http://buddhadust.net/backmatter/indexe ... ta_toc.htm
https://www.ancient-buddhist-texts.net/index.htm
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Re: Adolf Hitler

Post by Dan74 »

binocular wrote: Wed Oct 09, 2019 4:00 pm It's the right-wing authoritarianism that is the link between Buddhism and Nazism.
I don't think conformism and uniformity are helpful to or even compatible with Dhamma practice.
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Re: Adolf Hitler

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He will be more useful to be studied on the subject on karma.
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Re: Adolf Hitler

Post by binocular »

Dan74 wrote: Wed Oct 09, 2019 7:02 pm
binocular wrote: Wed Oct 09, 2019 4:00 pm It's the right-wing authoritarianism that is the link between Buddhism and Nazism.
I don't think conformism and uniformity are helpful to or even compatible with Dhamma practice.
They are not only compatible with Buddhism, the religion, but necessary for it.

It's questionable whether one can get to the Dhamma without first getting through Buddhism.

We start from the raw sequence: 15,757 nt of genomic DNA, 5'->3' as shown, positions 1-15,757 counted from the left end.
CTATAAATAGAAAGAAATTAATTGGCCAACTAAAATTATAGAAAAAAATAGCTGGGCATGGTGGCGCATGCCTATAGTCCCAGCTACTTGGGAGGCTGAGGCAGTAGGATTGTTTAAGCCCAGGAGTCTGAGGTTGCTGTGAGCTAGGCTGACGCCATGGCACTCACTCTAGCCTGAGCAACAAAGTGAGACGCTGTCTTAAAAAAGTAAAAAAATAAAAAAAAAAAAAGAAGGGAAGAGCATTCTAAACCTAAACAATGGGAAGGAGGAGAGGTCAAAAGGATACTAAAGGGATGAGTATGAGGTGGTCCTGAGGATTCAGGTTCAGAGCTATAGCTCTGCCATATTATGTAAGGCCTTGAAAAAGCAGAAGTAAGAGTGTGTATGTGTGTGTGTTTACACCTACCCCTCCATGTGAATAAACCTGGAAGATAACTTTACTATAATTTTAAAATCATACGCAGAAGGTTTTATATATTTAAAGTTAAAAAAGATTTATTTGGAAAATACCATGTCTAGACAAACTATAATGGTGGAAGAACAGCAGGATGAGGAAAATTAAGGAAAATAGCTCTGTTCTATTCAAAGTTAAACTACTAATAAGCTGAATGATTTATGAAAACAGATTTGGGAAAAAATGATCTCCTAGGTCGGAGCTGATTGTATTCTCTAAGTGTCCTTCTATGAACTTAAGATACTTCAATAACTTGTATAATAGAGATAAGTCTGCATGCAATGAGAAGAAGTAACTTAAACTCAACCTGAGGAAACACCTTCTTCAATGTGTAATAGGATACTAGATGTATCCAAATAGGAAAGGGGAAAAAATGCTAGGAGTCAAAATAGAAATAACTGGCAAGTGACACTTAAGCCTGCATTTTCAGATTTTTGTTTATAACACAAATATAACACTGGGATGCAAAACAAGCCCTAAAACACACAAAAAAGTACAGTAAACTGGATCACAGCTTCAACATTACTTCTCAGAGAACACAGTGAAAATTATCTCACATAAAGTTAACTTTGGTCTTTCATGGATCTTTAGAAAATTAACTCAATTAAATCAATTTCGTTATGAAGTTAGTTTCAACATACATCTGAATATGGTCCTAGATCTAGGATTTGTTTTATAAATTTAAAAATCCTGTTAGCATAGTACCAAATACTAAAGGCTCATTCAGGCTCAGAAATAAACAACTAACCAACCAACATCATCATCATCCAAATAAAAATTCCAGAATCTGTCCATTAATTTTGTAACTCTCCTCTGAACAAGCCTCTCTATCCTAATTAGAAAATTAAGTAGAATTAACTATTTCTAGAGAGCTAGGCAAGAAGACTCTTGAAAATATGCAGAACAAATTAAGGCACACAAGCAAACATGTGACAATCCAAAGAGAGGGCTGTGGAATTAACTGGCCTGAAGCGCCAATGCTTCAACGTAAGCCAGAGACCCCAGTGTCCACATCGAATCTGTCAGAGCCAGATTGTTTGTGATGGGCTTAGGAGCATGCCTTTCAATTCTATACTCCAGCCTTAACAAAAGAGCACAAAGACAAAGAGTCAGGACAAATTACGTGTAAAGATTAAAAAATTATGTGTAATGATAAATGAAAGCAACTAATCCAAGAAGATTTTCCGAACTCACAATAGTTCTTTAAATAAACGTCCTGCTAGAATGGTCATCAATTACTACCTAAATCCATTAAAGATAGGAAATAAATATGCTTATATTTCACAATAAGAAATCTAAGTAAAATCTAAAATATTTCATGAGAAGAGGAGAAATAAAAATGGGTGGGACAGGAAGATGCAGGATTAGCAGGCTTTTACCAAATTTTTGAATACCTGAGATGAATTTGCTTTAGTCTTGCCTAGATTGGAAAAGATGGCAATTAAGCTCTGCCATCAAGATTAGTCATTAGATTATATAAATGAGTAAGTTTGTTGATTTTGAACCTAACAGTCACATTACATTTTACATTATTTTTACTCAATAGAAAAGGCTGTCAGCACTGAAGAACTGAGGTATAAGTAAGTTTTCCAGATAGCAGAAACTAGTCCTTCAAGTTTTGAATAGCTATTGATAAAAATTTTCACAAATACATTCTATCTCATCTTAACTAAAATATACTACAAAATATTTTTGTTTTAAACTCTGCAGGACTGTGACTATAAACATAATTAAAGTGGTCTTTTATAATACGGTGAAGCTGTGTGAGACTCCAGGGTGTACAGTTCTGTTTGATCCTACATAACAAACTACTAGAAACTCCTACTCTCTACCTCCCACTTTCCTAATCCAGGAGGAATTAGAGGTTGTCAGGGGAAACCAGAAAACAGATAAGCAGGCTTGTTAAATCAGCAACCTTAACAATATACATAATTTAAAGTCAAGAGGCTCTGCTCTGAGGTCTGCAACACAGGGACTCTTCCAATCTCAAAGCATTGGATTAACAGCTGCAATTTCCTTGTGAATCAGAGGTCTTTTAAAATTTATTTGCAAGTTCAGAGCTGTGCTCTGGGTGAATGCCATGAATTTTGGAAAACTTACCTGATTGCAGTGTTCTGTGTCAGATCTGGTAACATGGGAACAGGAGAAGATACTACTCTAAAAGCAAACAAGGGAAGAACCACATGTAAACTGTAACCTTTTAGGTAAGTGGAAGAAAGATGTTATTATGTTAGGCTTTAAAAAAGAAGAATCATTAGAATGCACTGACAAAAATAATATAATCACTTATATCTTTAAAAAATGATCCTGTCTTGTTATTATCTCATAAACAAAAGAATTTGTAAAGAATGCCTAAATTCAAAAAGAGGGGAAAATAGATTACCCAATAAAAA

Hic Rhodus, hic salta!
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Re: Adolf Hitler

Post by Sam Vara »

binocular wrote: Sat Oct 12, 2019 7:16 pm
Dan74 wrote: Wed Oct 09, 2019 7:02 pm
binocular wrote: Wed Oct 09, 2019 4:00 pm It's the right-wing authoritarianism that is the link between Buddhism and Nazism.
I don't think conformism and uniformity are helpful to or even compatible with Dhamma practice.
They are not only compatible with Buddhism, the religion, but necessary for it.
One can expect to find "conformism and uniformity" in any group in which membership or self-identification is voluntary. That's merely trivially true. If you join a tennis or birdwatching club, you are to that extent uniform and conforming.

But what is the link between "right wing authoritarianism" and Buddhism? I've known some Buddhists who could probably be said to fit the model in the link. But I have known very many more who would not fit that model. In the context of this discussion, Pannobhasa certainly wouldn't. So where are they?